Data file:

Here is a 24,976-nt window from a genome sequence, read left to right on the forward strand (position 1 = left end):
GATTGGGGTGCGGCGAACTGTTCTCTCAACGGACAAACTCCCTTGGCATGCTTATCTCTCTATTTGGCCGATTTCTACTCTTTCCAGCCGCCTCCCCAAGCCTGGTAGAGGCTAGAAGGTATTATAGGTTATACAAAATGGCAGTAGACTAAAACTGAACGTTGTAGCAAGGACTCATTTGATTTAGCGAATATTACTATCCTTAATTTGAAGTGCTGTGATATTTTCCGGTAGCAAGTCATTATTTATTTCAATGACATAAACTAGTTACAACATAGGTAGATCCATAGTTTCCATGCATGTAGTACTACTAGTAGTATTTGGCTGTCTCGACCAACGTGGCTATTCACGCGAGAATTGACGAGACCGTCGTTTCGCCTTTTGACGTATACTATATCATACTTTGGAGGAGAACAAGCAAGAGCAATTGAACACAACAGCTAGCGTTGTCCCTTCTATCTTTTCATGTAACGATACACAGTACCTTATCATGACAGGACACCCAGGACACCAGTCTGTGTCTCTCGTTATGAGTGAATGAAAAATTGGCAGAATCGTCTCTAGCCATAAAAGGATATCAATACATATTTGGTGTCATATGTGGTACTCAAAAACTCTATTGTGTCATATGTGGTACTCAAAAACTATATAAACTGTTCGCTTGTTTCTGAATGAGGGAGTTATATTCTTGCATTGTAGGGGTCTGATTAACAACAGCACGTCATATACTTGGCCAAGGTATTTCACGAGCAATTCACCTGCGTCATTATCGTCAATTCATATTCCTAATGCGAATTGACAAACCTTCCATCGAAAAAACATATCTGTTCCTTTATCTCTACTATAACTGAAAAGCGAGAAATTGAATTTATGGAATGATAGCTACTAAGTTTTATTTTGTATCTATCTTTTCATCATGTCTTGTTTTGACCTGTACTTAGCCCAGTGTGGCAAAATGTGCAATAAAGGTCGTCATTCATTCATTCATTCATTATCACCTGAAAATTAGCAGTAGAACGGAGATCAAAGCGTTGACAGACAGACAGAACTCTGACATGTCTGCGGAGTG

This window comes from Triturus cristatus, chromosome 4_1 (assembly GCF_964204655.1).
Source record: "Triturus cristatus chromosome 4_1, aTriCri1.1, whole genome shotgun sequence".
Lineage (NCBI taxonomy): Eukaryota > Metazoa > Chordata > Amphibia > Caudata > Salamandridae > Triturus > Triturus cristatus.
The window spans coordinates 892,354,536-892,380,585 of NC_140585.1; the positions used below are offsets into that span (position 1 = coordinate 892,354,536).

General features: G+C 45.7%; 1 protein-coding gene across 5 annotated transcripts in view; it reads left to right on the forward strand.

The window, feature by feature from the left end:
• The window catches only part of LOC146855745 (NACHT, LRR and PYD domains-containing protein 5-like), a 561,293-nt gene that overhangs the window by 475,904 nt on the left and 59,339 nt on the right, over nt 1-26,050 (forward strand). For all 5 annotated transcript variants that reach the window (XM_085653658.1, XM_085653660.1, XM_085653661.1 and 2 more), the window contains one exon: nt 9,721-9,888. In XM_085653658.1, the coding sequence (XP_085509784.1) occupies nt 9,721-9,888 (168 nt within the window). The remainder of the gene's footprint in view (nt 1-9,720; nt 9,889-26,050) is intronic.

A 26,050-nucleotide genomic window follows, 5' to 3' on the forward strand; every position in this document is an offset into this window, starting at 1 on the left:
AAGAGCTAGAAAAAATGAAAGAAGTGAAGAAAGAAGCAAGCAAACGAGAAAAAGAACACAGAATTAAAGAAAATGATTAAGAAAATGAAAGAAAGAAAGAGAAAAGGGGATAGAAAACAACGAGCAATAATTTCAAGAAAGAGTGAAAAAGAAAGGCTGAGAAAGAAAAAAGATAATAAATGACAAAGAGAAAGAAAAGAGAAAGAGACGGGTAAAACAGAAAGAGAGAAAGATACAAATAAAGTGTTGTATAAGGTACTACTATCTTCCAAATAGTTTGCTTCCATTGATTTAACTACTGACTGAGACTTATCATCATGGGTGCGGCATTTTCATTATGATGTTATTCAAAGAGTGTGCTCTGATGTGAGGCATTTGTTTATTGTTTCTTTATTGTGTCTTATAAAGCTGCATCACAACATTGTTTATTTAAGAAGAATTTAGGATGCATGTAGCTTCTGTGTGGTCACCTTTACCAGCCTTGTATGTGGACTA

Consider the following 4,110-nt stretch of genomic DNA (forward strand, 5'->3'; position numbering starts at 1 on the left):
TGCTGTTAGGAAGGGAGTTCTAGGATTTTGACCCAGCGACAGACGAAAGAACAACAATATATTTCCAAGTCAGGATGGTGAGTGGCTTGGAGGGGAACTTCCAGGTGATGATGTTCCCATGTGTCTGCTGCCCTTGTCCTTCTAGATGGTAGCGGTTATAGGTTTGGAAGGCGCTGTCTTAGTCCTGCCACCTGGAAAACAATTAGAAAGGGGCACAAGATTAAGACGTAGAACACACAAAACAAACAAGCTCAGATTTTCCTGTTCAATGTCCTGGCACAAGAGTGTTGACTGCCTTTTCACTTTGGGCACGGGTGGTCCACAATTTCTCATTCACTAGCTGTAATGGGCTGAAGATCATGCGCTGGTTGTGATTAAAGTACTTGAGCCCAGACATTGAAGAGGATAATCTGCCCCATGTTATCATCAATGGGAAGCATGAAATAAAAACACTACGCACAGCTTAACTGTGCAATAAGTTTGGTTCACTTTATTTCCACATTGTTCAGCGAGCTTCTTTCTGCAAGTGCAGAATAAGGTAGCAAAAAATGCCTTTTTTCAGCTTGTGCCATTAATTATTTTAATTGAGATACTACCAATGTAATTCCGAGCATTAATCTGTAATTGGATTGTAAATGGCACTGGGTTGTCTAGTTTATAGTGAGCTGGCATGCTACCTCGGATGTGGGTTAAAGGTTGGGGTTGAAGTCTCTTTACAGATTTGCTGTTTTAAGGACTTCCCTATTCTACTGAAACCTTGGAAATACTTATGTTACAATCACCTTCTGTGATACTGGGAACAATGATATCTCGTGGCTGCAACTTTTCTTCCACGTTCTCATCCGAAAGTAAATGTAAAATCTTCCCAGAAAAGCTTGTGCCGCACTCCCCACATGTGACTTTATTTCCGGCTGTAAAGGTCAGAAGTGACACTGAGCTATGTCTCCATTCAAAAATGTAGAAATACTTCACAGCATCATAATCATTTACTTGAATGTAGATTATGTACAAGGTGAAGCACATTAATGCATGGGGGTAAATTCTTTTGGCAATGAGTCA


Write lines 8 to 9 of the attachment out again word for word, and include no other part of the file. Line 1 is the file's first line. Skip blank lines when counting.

The window, feature by feature from the left end:
• The window catches only part of LOC146855745 (NACHT, LRR and PYD domains-containing protein 5-like), a 561,293-nt gene that overhangs the window by 475,904 nt on the left and 59,339 nt on the right, over nt 1-26,050 (forward strand). For all 5 annotated transcript variants that reach the window (XM_085653658.1, XM_085653660.1, XM_085653661.1 and 2 more), the window contains one exon: nt 9,721-9,888. In XM_085653658.1, the coding sequence (XP_085509784.1) occupies nt 9,721-9,888 (168 nt within the window). The remainder of the gene's footprint in view (nt 1-9,720; nt 9,889-26,050) is intronic.